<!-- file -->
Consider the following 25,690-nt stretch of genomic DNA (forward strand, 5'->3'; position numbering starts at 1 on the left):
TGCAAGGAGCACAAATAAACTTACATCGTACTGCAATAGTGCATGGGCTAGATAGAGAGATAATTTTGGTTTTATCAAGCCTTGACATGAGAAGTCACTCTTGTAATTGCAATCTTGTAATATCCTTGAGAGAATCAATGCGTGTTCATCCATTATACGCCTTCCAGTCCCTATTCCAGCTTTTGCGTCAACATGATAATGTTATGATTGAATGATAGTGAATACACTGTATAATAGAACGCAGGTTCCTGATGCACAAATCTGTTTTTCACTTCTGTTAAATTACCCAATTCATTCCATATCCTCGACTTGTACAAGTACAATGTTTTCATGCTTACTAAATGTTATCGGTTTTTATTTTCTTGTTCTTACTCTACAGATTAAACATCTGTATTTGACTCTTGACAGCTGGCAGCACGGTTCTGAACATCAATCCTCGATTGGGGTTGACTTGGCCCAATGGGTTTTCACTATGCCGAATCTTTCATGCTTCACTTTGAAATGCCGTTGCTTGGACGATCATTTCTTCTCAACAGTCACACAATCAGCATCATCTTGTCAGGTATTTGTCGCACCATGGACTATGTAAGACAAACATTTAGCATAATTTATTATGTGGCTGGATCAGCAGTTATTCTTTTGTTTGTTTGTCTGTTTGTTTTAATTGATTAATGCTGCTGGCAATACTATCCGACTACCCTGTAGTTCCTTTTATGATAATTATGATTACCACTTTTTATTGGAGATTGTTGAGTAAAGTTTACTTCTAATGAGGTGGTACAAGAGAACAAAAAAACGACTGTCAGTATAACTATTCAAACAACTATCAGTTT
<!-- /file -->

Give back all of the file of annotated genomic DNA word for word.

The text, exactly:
Consider the following 25,690-nt stretch of genomic DNA (forward strand, 5'->3'; position numbering starts at 1 on the left):
TGCAAGGAGCACAAATAAACTTACATCGTACTGCAATAGTGCATGGGCTAGATAGAGAGATAATTTTGGTTTTATCAAGCCTTGACATGAGAAGTCACTCTTGTAATTGCAATCTTGTAATATCCTTGAGAGAATCAATGCGTGTTCATCCATTATACGCCTTCCAGTCCCTATTCCAGCTTTTGCGTCAACATGATAATGTTATGATTGAATGATAGTGAATACACTGTATAATAGAACGCAGGTTCCTGATGCACAAATCTGTTTTTCACTTCTGTTAAATTACCCAATTCATTCCATATCCTCGACTTGTACAAGTACAATGTTTTCATGCTTACTAAATGTTATCGGTTTTTATTTTCTTGTTCTTACTCTACAGATTAAACATCTGTATTTGACTCTTGACAGCTGGCAGCACGGTTCTGAACATCAATCCTCGATTGGGGTTGACTTGGCCCAATGGGTTTTCACTATGCCGAATCTTTCATGCTTCACTTTGAAATGCCGTTGCTTGGACGATCATTTCTTCTCAACAGTCACACAATCAGCATCATCTTGTCAGGTATTTGTCGCACCATGGACTATGTAAGACAAACATTTAGCATAATTTATTATGTGGCTGGATCAGCAGTTATTCTTTTGTTTGTTTGTCTGTTTGTTTTAATTGATTAATGCTGCTGGCAATACTATCCGACTACCCTGTAGTTCCTTTTATGATAATTATGATTACCACTTTTTATTGGAGATTGTTGAGTAAAGTTTACTTCTAATGAGGTGGTACAAGAGAACAAAAAAACGACTGTCAGTATAACTATTCAAACAACTATCAGTTT